Tomorrow, in central London, Norway's defending world chess champion Magnus Carlsen will start the defence of his title against US challenger Fabiano Caruana. The 12-game match will be played at The College, in Holborn, under the auspices of an international organisation with the most inapt of mottos, namely "Gens Una Sumus" - We Are One People.
Since its inception in 1924, the World Chess Federation, or FIDE as it is known, has been riven by all manner of argument, controversy and political manoeuvring.
All the way up to the Second World War there was wrangling over how the world title should be contested, and who should contest it, with players vouchsafing their future schedules like heavyweight boxers.
A successful new start was made in 1948 when a contest for the vacant title involving the eight best players of the time produced an undisputed champ - Mikhail Botvinnik of the Soviet Union. And for 20 years there was a stable system of challenge matches which produced a succession of Soviet Union champions with Botvinnik, Vasily Smyslov, Mikhail Tal and Tigran Petrosian taking their turn at the top.
And then came Bobby Fischer. We will come back to him. But at this point I want to "castle" and continue with the tale of Divided People.
The epic sequence of five world title matches between Anatoly Karpov and Garry Kasparov between 1984 and 1990 produced scenes of extraordinary mistrust and rancour.
In 1993, Kasparov, whose relations with FIDE had always been testy at best, established a rival organisation, the Professional Chess Association, which conducted its own World Championship. There were thus rival world champions for 13 years until a reunion match was agreed and the Championship passed back into the purlieu of FIDE.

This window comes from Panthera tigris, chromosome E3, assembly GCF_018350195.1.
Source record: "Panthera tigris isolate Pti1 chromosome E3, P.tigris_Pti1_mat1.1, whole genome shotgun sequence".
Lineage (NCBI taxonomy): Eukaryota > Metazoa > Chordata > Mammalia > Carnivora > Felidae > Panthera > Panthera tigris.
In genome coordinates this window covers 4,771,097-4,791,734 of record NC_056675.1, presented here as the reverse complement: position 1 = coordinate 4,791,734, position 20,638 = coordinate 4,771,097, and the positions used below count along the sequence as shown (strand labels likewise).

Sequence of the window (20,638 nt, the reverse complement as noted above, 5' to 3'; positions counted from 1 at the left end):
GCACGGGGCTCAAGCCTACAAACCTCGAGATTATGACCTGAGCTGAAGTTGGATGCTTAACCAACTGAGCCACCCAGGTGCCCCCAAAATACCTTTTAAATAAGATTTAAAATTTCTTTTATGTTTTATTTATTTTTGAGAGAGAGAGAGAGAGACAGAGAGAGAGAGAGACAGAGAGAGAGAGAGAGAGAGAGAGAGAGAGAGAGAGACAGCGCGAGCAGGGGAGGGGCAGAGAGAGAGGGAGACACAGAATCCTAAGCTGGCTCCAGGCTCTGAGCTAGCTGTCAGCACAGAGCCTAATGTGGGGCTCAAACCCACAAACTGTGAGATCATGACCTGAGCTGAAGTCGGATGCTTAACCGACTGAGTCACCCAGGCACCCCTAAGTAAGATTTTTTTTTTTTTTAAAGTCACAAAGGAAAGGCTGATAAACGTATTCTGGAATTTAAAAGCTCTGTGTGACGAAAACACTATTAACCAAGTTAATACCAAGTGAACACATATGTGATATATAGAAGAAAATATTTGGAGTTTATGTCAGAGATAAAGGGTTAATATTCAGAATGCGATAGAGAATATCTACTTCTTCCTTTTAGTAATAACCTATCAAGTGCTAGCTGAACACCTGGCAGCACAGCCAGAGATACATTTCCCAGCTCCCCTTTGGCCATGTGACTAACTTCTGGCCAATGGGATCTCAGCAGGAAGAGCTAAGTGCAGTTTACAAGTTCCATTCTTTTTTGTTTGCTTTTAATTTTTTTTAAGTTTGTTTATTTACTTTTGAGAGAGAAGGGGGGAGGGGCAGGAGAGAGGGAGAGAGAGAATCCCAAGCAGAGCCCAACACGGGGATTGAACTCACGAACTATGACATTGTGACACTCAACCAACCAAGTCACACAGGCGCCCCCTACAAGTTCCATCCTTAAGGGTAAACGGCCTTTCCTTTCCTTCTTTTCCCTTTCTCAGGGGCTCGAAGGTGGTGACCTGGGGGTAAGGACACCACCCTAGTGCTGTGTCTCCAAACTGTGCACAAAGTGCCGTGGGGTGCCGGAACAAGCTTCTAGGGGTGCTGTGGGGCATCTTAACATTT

In more recent years, FIDE has endured a crisis at the top after its President, Kirsan Ilyumzhinov, was placed on the US sanction list on November 25 in 2015 after being accused of facilitating transactions on behalf of the Syrian Government.
The situation came to a head in February this year when FIDE's Swiss bank, UBS, announced it would close their account following Ilyumzhinov's failure to remove himself from the sanctions list over a period of two years.
Last month saw the election of a new President, Arkady Dvorkovich, formerly the deputy Prime Minister of Russia. It looks as if FIDE may be heading for a period of stability.
Especially as the latest world title challenger, Caruana, has not kicked up a stink over the level of prize money on offer, or the unacceptability of the proposed match venue - as did Fischer back in 1972 ahead of what is still probably the best remembered world title challenge of all time against the then Soviet incumbent, Boris Spassky…
Fischer had been acclaimed as a chess genius ten years earlier, but after failing to earn the position of challenger for the title he claimed that the Soviet bloc had effectively frozen him and any other non-Soviets - but mostly and primarily him - from winning by agreeing to draw against each other.
According to reports, this was confirmed in 2002 by the man who had headed the Soviet team, Yuri Averbakh.